AirTags aren’t a thing yet — at least, not when we wrote this — but the oft-rumoured tracking devices, about the size of a coin, should debut soon. And when they do, Apple is already building security features into iOS 14.5 to prevent people from secretly tracking you by attaching a tiny tracker to your stuff (or dropping it in a bag, or however else some Mission Impossible wannabe might go about their spy games).
Within the iOS 14.5 developer beta is a new option, enabled by default, called “Item Safety Alerts.” You’ll find the setting in the “Me” section of the Find My app. And while you can turn it off, I wouldn’t recommended doing so for the rather obvious reasons Apple describes in its pop-up warning:
Though we’re just speculating at this point, I would assume that Apple’s integration would also allow it to alert you if a non-Apple tracker is moving around alongside your device’s general location. Apple announced back in 2020 that it was planning to open up “Find My” to third-party devices, like all the various Bluetooth trackers you can buy nowadays to keep your things safe. Ideally, this anti-stalking measure would work on any physical tracking device one’s iPhone could recognise.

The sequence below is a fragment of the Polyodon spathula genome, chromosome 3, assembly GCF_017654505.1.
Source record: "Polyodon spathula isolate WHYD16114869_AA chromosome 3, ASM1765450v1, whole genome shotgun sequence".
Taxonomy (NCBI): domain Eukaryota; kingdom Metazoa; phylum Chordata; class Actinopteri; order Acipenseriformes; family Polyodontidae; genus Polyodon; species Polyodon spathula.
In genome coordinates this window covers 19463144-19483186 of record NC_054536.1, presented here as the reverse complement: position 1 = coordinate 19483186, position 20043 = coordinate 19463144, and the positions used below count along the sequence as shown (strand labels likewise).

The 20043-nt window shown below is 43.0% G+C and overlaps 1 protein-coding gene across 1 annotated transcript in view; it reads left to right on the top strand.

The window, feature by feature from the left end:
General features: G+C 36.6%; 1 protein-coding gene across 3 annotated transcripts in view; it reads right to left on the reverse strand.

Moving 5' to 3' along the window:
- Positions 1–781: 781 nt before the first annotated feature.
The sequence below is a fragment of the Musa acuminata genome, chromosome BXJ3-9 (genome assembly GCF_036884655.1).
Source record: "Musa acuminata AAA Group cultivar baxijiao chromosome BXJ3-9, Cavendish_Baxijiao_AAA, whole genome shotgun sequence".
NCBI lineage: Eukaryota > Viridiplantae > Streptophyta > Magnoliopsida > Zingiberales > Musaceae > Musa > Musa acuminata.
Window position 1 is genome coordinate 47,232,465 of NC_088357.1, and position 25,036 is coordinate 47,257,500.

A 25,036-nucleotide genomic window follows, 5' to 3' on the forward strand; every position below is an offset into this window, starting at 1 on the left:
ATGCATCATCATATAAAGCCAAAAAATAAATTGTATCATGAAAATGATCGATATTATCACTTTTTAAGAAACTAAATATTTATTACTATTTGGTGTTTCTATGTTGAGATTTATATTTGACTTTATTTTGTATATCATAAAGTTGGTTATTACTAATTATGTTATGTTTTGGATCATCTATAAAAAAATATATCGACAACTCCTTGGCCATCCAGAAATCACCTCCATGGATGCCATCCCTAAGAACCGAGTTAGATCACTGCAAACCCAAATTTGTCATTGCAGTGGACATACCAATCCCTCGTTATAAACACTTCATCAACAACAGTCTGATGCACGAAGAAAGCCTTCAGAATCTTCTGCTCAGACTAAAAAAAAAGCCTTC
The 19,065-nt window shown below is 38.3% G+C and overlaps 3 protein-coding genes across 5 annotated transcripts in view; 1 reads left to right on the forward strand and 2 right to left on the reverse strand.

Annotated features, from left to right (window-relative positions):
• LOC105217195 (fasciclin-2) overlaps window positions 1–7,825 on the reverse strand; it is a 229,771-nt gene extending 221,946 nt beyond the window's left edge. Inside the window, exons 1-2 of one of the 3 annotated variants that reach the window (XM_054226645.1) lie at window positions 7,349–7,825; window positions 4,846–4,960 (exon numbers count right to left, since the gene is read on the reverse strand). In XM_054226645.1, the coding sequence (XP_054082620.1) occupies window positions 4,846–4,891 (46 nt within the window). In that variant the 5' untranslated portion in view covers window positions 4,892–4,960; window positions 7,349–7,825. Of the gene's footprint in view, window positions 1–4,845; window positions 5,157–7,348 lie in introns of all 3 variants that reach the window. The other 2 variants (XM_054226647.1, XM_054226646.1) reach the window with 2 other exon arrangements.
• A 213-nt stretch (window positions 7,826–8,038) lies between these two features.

Once the feature goes live — and AirTags make their official debut — you’ll be able to add and find trackable devices via the “Items” tab in Find My. Feel free to tap on that tab now, if you’re in the beta, to get a peek at what the starting screen might look like.
However, with nothing to add, there’s little you can do at the moment.
Apple’s next big product keynote is rumoured to take place on March 23, where we’ll allegedly see the debut of AirTags, as well as a potential new iPad Pro, Apple TV, and AirPods.
There’s no word yet on how much the ultra-wideband trackers might cost, but I suspect you’ll be paying a pretty penny — the Apple Tax, in other words — for the functionality they offer. That said, if they are based on a combination of Bluetooth and ultra-wideband connectivity, you’ll get much more accurate results for their location than mere Bluetooth: centimeters versus meters, basically. Combine that with a rumoured augmented reality interface in Find My that you’ll be able to use to pinpoint a lost device’s location, and that certainly sounds like a pretty great way to keep tabs on your stuff…or maybe just your expensive stuff. Here’s hoping they have a replaceable battery, at least, for their price.